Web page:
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P1.036 Lack of Evidence For Sexual Transmission of Genital Candida Albicans Isolates Among Women Who Have Sex with Women in Sexual Partnerships
  1. C A Rivers1,
  2. C J Parker1,
  3. L A Mena2,
  4. J R Schwebke1,
  5. C A Muzny1
  1. 1University of Alabama at Birmingham, Birmingham, AL, United States
  2. 2University of Mississippi Medical Center, Jackson, MS, United States


Introduction The contribution of sexual transmission to genital Candida albicans infection remains unclear. Epidemiologic studies have shown that vulvovaginal candidiasis (VVC) is associated with increased frequency of vaginal sex, receptive orogenital sex, and increased numbers of sexual partners. Correlation of candidal infection between sexual partners has been observed and studies using genotype comparison techniques suggest that genital C. albicans may be sexually transmitted. Nevertheless, conflicting evidence exists regarding treatment of male sexual partners of women with recurrent VVC. The objective of this study was to determine the concordance of C.albicans isolates among women who have sex with women (WSW) in sexual partnerships using the random amplified polymorphic DNA (RAPD) technique.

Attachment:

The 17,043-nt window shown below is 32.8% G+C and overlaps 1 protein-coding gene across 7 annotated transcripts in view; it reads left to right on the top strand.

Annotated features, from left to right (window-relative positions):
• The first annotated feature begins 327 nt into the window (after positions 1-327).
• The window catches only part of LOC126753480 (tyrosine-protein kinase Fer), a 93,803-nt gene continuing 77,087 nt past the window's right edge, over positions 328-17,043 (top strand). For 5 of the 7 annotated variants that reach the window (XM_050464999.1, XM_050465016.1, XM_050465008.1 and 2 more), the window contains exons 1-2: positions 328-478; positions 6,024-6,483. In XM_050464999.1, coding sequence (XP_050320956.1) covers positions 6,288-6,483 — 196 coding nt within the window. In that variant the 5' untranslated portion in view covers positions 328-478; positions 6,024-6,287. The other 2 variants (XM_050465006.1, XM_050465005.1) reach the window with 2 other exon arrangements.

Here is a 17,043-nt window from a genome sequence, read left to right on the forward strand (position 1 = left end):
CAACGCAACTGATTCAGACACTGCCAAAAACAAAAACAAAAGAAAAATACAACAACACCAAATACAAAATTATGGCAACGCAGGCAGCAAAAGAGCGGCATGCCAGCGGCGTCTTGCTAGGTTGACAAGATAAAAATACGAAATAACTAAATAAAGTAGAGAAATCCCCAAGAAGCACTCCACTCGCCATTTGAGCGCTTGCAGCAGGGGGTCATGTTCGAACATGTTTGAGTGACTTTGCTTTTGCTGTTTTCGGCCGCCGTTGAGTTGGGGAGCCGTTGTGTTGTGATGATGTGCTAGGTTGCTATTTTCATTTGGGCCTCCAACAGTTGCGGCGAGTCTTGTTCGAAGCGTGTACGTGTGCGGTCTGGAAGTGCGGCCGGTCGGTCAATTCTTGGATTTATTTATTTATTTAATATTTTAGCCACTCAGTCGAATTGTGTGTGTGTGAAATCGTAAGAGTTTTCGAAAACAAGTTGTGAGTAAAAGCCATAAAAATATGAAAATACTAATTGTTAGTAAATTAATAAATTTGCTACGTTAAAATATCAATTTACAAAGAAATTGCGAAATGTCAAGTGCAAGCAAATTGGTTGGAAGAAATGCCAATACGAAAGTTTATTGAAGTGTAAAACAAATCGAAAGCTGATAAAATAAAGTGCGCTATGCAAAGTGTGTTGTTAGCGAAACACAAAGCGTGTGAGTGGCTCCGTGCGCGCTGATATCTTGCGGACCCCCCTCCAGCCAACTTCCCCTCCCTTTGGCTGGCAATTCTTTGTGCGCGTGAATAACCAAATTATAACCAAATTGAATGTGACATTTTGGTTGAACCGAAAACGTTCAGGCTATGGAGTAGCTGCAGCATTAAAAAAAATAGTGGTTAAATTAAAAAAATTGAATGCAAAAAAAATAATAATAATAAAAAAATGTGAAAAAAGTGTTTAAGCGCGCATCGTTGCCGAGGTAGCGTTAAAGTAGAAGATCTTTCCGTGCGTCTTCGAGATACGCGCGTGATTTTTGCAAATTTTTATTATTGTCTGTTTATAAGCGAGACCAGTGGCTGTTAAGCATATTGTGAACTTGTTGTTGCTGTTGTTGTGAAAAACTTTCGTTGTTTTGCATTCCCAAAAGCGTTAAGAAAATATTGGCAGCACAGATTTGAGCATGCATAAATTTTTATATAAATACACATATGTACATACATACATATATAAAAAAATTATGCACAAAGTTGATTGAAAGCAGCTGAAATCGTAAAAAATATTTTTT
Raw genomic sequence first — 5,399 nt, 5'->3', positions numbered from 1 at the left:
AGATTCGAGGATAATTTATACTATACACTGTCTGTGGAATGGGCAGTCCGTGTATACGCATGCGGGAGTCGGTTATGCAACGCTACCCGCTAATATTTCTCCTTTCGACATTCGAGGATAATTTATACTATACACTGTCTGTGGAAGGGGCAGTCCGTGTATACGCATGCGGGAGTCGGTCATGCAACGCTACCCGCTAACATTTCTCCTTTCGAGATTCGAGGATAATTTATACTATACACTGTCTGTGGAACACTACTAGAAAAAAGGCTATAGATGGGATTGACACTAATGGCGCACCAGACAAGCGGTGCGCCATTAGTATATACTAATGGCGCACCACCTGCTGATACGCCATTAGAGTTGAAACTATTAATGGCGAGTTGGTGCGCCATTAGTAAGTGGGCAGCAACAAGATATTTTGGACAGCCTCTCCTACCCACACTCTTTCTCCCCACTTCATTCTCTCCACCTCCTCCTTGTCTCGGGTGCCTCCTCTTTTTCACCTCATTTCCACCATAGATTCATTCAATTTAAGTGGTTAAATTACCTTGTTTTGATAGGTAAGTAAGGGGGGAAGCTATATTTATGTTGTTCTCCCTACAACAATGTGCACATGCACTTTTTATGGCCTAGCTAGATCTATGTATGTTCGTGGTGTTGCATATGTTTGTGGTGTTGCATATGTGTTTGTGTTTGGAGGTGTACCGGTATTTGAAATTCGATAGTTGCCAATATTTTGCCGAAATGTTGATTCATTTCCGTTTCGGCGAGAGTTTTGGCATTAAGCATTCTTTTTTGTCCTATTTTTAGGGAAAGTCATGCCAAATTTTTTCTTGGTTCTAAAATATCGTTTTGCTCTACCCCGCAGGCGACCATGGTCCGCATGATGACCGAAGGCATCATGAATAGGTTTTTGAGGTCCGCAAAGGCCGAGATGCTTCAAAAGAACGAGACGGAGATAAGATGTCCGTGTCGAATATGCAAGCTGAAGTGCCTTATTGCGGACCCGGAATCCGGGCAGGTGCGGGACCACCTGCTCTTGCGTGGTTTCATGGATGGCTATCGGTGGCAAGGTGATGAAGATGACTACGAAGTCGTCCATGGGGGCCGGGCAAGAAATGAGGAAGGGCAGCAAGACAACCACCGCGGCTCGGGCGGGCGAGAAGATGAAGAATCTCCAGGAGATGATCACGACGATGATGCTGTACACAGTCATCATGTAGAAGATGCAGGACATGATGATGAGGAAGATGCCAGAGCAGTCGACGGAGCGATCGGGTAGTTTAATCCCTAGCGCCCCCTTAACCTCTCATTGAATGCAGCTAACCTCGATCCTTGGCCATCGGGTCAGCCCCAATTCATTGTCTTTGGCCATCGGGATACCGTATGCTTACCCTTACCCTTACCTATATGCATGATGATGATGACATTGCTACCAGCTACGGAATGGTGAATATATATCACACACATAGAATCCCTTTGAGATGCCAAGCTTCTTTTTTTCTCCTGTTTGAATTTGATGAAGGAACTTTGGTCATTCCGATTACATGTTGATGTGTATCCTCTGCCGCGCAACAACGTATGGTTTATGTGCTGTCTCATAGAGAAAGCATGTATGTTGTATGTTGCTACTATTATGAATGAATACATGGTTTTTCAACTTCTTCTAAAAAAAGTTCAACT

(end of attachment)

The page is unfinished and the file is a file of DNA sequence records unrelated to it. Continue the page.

Methods WSW in sexual partnerships and participating in a cross-sectional study of STI prevalence at the Mississippi State Department of Health STD clinic in Jackson, MS were selected for this study if both women had genital isolates of C.albicans identified. Isolates were cultured by standard laboratory practises. DNA was extracted from pure culture. RAPD PCR was performed using 3 separate random oligomers to differentiate genotypic information. Banding patterns were standardised against a known sizing-ladder for hierarchical cluster analysis.

Results Among 196 WSW, 13 pairs of WSW in sexual partnerships were identified. 4 pairs consisted of exclusive WSW during the past 12 months, 1 pair of WSW reporting sex with both women and men (WSWM), and 8 pairs a mixture of WSW and WSWM. 11 WSW not in sexual partnerships were randomly selected and matched via distribution frequencies to the partnership group by age and history of sex with men. C.albicans isolates from a total of 36 participants fell into 13 banding patterns. Banding patterns were discordant between WSW in all 13 partnerships.

Conclusion This study found no evidence supporting sexual transmission of genital C.albicans isolates among WSW in sexual partnerships.

  • Candida albicans
  • partnerships
  • RAPD

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